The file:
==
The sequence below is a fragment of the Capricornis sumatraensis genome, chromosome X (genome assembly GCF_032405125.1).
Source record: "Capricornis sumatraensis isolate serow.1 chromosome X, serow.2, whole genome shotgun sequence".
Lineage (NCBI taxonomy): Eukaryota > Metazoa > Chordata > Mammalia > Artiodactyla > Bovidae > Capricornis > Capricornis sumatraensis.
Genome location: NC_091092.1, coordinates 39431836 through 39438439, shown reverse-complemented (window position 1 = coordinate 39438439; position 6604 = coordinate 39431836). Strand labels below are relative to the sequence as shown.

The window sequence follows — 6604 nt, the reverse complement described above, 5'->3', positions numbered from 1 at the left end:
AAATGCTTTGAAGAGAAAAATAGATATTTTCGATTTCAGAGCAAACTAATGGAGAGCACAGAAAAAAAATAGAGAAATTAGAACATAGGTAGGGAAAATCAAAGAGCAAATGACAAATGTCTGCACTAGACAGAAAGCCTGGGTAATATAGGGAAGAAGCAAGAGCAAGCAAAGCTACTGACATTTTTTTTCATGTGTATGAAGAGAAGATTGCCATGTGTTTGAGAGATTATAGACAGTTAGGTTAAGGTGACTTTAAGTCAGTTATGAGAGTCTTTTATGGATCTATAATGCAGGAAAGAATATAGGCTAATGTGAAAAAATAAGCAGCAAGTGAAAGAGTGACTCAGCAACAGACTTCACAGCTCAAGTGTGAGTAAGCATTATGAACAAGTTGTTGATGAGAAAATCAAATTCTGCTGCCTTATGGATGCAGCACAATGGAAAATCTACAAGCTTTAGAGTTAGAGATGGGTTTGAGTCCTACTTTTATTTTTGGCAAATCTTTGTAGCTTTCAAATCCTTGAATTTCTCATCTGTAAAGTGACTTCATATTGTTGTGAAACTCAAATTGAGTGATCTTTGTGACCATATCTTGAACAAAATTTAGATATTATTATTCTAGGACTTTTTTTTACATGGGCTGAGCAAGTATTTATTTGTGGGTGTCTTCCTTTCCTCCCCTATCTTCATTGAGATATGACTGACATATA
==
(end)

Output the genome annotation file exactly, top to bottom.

The sequence below is a fragment of the Capricornis sumatraensis genome, chromosome X (genome assembly GCF_032405125.1).
Source record: "Capricornis sumatraensis isolate serow.1 chromosome X, serow.2, whole genome shotgun sequence".
Lineage (NCBI taxonomy): Eukaryota > Metazoa > Chordata > Mammalia > Artiodactyla > Bovidae > Capricornis > Capricornis sumatraensis.
Genome location: NC_091092.1, coordinates 39431836 through 39438439, shown reverse-complemented (window position 1 = coordinate 39438439; position 6604 = coordinate 39431836). Strand labels below are relative to the sequence as shown.

The window sequence follows — 6604 nt, the reverse complement described above, 5'->3', positions numbered from 1 at the left end:
AAATGCTTTGAAGAGAAAAATAGATATTTTCGATTTCAGAGCAAACTAATGGAGAGCACAGAAAAAAAATAGAGAAATTAGAACATAGGTAGGGAAAATCAAAGAGCAAATGACAAATGTCTGCACTAGACAGAAAGCCTGGGTAATATAGGGAAGAAGCAAGAGCAAGCAAAGCTACTGACATTTTTTTTCATGTGTATGAAGAGAAGATTGCCATGTGTTTGAGAGATTATAGACAGTTAGGTTAAGGTGACTTTAAGTCAGTTATGAGAGTCTTTTATGGATCTATAATGCAGGAAAGAATATAGGCTAATGTGAAAAAATAAGCAGCAAGTGAAAGAGTGACTCAGCAACAGACTTCACAGCTCAAGTGTGAGTAAGCATTATGAACAAGTTGTTGATGAGAAAATCAAATTCTGCTGCCTTATGGATGCAGCACAATGGAAAATCTACAAGCTTTAGAGTTAGAGATGGGTTTGAGTCCTACTTTTATTTTTGGCAAATCTTTGTAGCTTTCAAATCCTTGAATTTCTCATCTGTAAAGTGACTTCATATTGTTGTGAAACTCAAATTGAGTGATCTTTGTGACCATATCTTGAACAAAATTTAGATATTATTATTCTAGGACTTTTTTTTACATGGGCTGAGCAAGTATTTATTTGTGGGTGTCTTCCTTTCCTCCCCTATCTTCATTGAGATATGACTGACATATA